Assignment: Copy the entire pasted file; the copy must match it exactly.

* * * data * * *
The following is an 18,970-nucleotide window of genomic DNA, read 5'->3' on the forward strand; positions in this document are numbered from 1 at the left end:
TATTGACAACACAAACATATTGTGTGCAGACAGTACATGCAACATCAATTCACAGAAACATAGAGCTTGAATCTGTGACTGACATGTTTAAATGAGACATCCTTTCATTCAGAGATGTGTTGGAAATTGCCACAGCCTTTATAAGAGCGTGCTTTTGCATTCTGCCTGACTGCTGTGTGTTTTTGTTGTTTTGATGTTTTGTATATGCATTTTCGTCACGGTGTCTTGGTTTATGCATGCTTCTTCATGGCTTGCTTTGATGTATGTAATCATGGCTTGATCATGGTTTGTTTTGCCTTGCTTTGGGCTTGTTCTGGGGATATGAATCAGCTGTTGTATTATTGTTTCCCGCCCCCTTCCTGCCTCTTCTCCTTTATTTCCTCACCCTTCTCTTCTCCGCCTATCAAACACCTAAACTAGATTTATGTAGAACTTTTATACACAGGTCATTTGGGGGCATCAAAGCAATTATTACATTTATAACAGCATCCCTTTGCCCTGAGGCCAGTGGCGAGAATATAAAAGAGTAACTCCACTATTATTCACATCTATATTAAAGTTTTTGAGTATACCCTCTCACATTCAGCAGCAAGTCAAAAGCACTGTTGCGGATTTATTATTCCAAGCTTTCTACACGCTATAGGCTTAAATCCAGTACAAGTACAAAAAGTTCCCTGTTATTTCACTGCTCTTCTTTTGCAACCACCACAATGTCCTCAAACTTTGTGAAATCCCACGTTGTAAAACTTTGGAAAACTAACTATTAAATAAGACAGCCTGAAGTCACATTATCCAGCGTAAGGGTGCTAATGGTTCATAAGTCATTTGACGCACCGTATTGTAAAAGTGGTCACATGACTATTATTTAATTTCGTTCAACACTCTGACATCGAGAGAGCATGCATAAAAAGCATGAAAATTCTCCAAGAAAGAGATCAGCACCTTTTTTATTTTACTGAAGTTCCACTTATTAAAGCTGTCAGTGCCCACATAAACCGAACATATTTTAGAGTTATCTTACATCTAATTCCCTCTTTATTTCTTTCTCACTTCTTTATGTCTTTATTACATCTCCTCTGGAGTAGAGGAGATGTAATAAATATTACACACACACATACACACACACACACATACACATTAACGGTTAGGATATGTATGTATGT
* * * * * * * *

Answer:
The following is an 18,970-nucleotide window of genomic DNA, read 5'->3' on the forward strand; positions in this document are numbered from 1 at the left end:
TATTGACAACACAAACATATTGTGTGCAGACAGTACATGCAACATCAATTCACAGAAACATAGAGCTTGAATCTGTGACTGACATGTTTAAATGAGACATCCTTTCATTCAGAGATGTGTTGGAAATTGCCACAGCCTTTATAAGAGCGTGCTTTTGCATTCTGCCTGACTGCTGTGTGTTTTTGTTGTTTTGATGTTTTGTATATGCATTTTCGTCACGGTGTCTTGGTTTATGCATGCTTCTTCATGGCTTGCTTTGATGTATGTAATCATGGCTTGATCATGGTTTGTTTTGCCTTGCTTTGGGCTTGTTCTGGGGATATGAATCAGCTGTTGTATTATTGTTTCCCGCCCCCTTCCTGCCTCTTCTCCTTTATTTCCTCACCCTTCTCTTCTCCGCCTATCAAACACCTAAACTAGATTTATGTAGAACTTTTATACACAGGTCATTTGGGGGCATCAAAGCAATTATTACATTTATAACAGCATCCCTTTGCCCTGAGGCCAGTGGCGAGAATATAAAAGAGTAACTCCACTATTATTCACATCTATATTAAAGTTTTTGAGTATACCCTCTCACATTCAGCAGCAAGTCAAAAGCACTGTTGCGGATTTATTATTCCAAGCTTTCTACACGCTATAGGCTTAAATCCAGTACAAGTACAAAAAGTTCCCTGTTATTTCACTGCTCTTCTTTTGCAACCACCACAATGTCCTCAAACTTTGTGAAATCCCACGTTGTAAAACTTTGGAAAACTAACTATTAAATAAGACAGCCTGAAGTCACATTATCCAGCGTAAGGGTGCTAATGGTTCATAAGTCATTTGACGCACCGTATTGTAAAAGTGGTCACATGACTATTATTTAATTTCGTTCAACACTCTGACATCGAGAGAGCATGCATAAAAAGCATGAAAATTCTCCAAGAAAGAGATCAGCACCTTTTTTATTTTACTGAAGTTCCACTTATTAAAGCTGTCAGTGCCCACATAAACCGAACATATTTTAGAGTTATCTTACATCTAATTCCCTCTTTATTTCTTTCTCACTTCTTTATGTCTTTATTACATCTCCTCTGGAGTAGAGGAGATGTAATAAATATTACACACACACATACACACACACACACATACACATTAACGGTTAGGATATGTATGTATGT